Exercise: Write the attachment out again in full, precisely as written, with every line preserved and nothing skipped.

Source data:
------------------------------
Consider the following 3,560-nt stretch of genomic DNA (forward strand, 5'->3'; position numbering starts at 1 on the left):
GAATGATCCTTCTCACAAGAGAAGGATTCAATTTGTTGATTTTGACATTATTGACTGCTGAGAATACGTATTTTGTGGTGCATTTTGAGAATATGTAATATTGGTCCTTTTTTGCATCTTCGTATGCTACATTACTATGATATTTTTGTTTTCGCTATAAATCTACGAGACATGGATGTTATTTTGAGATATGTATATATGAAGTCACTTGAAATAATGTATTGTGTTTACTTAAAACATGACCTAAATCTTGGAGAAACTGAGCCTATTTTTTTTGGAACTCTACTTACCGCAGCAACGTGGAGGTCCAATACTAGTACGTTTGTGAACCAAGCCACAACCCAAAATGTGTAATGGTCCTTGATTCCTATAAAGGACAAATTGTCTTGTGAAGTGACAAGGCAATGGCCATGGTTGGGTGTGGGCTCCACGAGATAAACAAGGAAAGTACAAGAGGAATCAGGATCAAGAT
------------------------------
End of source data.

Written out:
Consider the following 3,560-nt stretch of genomic DNA (forward strand, 5'->3'; position numbering starts at 1 on the left):
GAATGATCCTTCTCACAAGAGAAGGATTCAATTTGTTGATTTTGACATTATTGACTGCTGAGAATACGTATTTTGTGGTGCATTTTGAGAATATGTAATATTGGTCCTTTTTTGCATCTTCGTATGCTACATTACTATGATATTTTTGTTTTCGCTATAAATCTACGAGACATGGATGTTATTTTGAGATATGTATATATGAAGTCACTTGAAATAATGTATTGTGTTTACTTAAAACATGACCTAAATCTTGGAGAAACTGAGCCTATTTTTTTTGGAACTCTACTTACCGCAGCAACGTGGAGGTCCAATACTAGTACGTTTGTGAACCAAGCCACAACCCAAAATGTGTAATGGTCCTTGATTCCTATAAAGGACAAATTGTCTTGTGAAGTGACAAGGCAATGGCCATGGTTGGGTGTGGGCTCCACGAGATAAACAAGGAAAGTACAAGAGGAATCAGGATCAAGAT